If it’s been a week since your last bowel movement, you may be shocked by the size you can produce. Don’t get caught out like many women before you, and have a plunger at the ready. 

When to Seek Medical Assistance for Pooping After a C-Section

The sooner you seek help for constipation, the easier your first poop will be. 

Your healthcare provider may be willing to prescribe stool softeners from day one and laxatives from day four. They may also tell you to swap certain medications and supplements. 

You should also contact your doctor if you experience any of the following symptoms:

  • Blood in Your Stools

This is usually a side effect of hemorrhoids or constipation, but it’s still important to report it.

  • No Bowel Movement for 7 Days

Occasionally, this can be a sign of a serious complication, like bowel obstructing adhesions

  • Nausea And/or Vomiting

This could indicate an intestinal blockage or infection and needs to be checked out.

  • Worsening Pain

Some pain is expected after a C-section, but it should improve every day. Pain that increases is a sign that something could be wrong. 


Does Pooping After a C-Section Hurt?

The first poop after a c-section is different for everyone. Some women say it caused no problems. Others say it was like giving birth. 

It all comes down to how your body reacts to pain medications and anesthesia and how much you move and drink. Plus, the sooner you poop, the less painful it’ll be.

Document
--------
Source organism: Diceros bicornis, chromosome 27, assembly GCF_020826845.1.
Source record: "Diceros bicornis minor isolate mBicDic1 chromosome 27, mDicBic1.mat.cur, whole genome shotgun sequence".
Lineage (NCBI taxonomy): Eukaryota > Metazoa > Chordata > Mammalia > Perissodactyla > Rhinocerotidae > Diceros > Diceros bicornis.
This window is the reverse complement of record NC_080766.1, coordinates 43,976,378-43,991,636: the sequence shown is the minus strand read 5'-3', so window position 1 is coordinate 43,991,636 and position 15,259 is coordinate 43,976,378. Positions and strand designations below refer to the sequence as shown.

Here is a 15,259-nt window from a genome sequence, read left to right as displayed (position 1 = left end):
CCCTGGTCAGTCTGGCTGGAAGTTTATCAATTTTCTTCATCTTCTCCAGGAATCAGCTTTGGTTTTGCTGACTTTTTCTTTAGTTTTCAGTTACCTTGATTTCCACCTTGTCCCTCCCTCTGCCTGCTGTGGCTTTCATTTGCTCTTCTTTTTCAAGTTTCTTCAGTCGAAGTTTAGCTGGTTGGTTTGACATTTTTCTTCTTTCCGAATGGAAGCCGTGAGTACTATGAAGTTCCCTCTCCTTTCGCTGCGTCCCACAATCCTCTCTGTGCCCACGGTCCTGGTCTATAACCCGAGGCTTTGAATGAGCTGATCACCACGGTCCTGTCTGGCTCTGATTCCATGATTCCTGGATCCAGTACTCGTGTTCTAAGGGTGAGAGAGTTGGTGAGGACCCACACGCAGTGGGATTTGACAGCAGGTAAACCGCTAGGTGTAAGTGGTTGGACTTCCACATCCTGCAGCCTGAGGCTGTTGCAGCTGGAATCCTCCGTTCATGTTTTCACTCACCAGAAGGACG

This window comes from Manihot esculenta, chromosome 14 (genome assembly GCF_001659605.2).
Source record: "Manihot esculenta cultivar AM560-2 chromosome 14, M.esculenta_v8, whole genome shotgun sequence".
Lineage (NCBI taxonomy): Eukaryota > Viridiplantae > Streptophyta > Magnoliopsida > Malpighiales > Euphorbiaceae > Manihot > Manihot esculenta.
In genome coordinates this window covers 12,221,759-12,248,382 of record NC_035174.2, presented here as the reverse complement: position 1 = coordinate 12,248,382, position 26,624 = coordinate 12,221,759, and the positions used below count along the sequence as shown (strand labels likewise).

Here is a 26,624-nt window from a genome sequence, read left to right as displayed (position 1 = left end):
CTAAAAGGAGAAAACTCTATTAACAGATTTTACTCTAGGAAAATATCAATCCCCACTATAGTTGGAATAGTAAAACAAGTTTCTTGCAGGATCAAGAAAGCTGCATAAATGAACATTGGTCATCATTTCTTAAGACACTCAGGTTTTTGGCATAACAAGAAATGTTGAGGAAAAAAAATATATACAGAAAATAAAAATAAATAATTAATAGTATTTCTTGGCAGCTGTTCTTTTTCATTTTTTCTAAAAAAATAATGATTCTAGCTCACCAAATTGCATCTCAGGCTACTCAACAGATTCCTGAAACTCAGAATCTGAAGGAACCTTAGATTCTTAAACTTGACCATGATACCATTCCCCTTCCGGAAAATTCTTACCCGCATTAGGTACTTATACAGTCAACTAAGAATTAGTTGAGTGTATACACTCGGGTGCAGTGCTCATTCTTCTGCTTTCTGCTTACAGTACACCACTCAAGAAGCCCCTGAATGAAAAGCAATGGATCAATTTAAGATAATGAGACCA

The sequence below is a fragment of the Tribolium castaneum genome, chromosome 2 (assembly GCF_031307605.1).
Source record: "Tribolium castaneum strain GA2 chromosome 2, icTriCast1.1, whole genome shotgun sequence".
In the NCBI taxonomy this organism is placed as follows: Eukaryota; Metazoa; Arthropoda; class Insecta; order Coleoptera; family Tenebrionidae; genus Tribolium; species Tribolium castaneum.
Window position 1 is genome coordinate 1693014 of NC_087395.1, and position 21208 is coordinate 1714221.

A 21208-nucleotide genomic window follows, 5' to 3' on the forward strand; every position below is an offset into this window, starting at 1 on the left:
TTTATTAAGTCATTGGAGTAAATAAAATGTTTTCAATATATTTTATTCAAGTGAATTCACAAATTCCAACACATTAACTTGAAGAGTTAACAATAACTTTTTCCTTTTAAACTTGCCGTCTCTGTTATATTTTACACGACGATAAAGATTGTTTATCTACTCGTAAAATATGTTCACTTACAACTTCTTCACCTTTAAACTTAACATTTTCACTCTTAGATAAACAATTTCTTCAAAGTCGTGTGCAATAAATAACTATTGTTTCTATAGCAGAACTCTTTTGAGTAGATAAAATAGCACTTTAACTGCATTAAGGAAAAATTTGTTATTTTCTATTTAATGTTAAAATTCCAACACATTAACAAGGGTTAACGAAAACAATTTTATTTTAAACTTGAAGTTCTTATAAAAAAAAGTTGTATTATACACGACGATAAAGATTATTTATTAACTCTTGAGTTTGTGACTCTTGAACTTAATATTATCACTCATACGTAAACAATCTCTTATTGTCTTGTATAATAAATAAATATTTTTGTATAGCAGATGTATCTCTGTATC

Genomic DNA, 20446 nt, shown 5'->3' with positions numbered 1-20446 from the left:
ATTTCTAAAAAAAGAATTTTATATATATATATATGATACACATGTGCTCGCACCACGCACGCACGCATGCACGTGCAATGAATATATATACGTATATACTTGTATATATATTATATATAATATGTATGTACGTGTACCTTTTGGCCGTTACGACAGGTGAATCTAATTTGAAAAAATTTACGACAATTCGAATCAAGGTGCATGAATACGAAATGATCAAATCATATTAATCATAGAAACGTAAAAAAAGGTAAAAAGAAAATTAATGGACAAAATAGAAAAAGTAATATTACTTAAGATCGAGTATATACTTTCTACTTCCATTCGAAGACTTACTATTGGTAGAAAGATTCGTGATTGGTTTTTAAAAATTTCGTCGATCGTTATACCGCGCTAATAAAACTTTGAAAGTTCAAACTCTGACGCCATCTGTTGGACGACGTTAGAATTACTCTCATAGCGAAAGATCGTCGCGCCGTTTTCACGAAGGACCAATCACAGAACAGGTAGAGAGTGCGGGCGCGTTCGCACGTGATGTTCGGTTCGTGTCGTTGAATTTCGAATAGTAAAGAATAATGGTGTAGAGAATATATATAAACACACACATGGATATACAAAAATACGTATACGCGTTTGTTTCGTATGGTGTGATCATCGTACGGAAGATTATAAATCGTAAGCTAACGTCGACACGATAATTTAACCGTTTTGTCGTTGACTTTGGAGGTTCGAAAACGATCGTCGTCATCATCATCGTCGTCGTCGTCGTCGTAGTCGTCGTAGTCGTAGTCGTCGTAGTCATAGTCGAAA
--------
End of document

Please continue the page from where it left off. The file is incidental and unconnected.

Is It OK to Push to Poop After a C-Section?

You should always avoid straining to poop, but even more so after your c-section. Instead, use small, gentle pushes as you exhale.

Never try to force a bowel movement for more than 10 minutes. Instead, use diet, hydration, exercise, and laxatives to move things along. 

Can Coffee Help You Poop After a C-Section?

Coffee can reduce the time until your first poop after your c-section. But you should avoid it if you can. 

This is because it can cause dehydration and slow your healing. Plus, caffeine can be passed to your baby via breast milk, making them jittery and irritable. It can even stop them from sleeping!

Laura Davies

Laura is a dedicated writer and keen researcher, passionate about creating articles that help and inspire. She loves to delve into journals and the latest research, so her readers don’t have to. She’s also an ex-teacher and mom to two young daughters. Her experience with finger painting, den building, and diapers is extensive, and she’s always happy to share what she’s learned along the way.